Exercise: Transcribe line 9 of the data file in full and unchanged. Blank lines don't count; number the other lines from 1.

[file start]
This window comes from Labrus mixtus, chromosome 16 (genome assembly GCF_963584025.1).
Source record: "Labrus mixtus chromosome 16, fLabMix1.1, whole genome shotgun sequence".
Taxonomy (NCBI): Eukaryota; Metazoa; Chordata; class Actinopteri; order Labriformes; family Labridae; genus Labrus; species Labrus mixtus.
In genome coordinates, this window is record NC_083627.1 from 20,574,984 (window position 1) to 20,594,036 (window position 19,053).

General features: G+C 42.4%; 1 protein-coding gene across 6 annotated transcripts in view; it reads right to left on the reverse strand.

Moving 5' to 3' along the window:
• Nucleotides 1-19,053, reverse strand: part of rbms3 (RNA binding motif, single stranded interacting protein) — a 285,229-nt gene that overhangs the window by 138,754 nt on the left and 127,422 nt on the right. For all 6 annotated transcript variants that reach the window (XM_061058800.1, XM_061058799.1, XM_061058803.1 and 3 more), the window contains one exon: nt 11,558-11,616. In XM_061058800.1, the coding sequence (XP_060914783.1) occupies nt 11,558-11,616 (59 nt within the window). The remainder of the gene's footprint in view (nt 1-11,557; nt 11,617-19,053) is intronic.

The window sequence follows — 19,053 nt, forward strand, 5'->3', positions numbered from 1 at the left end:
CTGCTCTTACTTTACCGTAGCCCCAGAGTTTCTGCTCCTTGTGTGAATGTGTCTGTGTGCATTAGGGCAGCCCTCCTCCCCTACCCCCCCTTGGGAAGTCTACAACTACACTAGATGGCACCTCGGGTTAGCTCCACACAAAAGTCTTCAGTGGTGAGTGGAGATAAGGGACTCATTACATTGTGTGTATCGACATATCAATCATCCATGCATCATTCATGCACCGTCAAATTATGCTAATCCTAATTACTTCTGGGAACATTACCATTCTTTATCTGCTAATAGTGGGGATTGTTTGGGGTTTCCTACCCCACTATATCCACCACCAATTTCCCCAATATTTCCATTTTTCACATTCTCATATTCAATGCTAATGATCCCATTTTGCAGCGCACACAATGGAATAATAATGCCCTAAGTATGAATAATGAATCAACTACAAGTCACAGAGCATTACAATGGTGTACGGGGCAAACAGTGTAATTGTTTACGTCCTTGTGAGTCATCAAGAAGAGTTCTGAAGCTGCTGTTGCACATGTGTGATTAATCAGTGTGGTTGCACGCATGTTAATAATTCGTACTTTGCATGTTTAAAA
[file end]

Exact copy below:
CTGCTCTTACTTTACCGTAGCCCCAGAGTTTCTGCTCCTTGTGTGAATGTGTCTGTGTGCATTAGGGCAGCCCTCCTCCCCTACCCCCCCTTGGGAAGTCTACAACTACACTAGATGGCACCTCGGGTTAGCTCCACACAAAAGTCTTCAGTGGTGAGTGGAGATAAGGGACTCATTACATTGTGTGTATCGACATATCAATCATCCATGCATCATTCATGCACCGTCAAATTATGCTAATCCTAATTACTTCTGGGAACATTACCATTCTTTATCTGCTAATAGTGGGGATTGTTTGGGGTTTCCTACCCCACTATATCCACCACCAATTTCCCCAATATTTCCATTTTTCACATTCTCATATTCAATGCTAATGATCCCATTTTGCAGCGCACACAATGGAATAATAATGCCCTAAGTATGAATAATGAATCAACTACAAGTCACAGAGCATTACAATGGTGTACGGGGCAAACAGTGTAATTGTTTACGTCCTTGTGAGTCATCAAGAAGAGTTCTGAAGCTGCTGTTGCACATGTGTGATTAATCAGTGTGGTTGCACGCATGTTAATAATTCGTACTTTGCATGTTTAAAA